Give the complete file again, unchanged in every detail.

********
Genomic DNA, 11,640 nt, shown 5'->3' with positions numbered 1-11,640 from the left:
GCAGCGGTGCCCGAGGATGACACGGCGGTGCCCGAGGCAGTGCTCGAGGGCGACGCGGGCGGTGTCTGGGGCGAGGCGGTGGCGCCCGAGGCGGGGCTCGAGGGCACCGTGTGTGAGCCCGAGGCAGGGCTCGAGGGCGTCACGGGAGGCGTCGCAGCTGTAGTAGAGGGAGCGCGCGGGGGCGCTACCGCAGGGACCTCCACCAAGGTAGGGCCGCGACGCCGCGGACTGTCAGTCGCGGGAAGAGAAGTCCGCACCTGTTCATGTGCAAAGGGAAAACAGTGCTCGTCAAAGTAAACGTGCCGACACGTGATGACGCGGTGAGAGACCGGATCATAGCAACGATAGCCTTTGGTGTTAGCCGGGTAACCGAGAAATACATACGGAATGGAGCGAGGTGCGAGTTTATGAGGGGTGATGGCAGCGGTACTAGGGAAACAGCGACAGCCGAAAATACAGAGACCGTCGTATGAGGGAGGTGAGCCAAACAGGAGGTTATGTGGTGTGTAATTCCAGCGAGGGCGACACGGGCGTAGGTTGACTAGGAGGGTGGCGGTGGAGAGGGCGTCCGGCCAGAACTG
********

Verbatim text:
Genomic DNA, 11,640 nt, shown 5'->3' with positions numbered 1-11,640 from the left:
GCAGCGGTGCCCGAGGATGACACGGCGGTGCCCGAGGCAGTGCTCGAGGGCGACGCGGGCGGTGTCTGGGGCGAGGCGGTGGCGCCCGAGGCGGGGCTCGAGGGCACCGTGTGTGAGCCCGAGGCAGGGCTCGAGGGCGTCACGGGAGGCGTCGCAGCTGTAGTAGAGGGAGCGCGCGGGGGCGCTACCGCAGGGACCTCCACCAAGGTAGGGCCGCGACGCCGCGGACTGTCAGTCGCGGGAAGAGAAGTCCGCACCTGTTCATGTGCAAAGGGAAAACAGTGCTCGTCAAAGTAAACGTGCCGACACGTGATGACGCGGTGAGAGACCGGATCATAGCAACGATAGCCTTTGGTGTTAGCCGGGTAACCGAGAAATACATACGGAATGGAGCGAGGTGCGAGTTTATGAGGGGTGATGGCAGCGGTACTAGGGAAACAGCGACAGCCGAAAATACAGAGACCGTCGTATGAGGGAGGTGAGCCAAACAGGAGGTTATGTGGTGTGTAATTCCAGCGAGGGCGACACGGGCGTAGGTTGACTAGGAGGGTGGCGGTGGAGAGGGCGTCCGGCCAGAACTG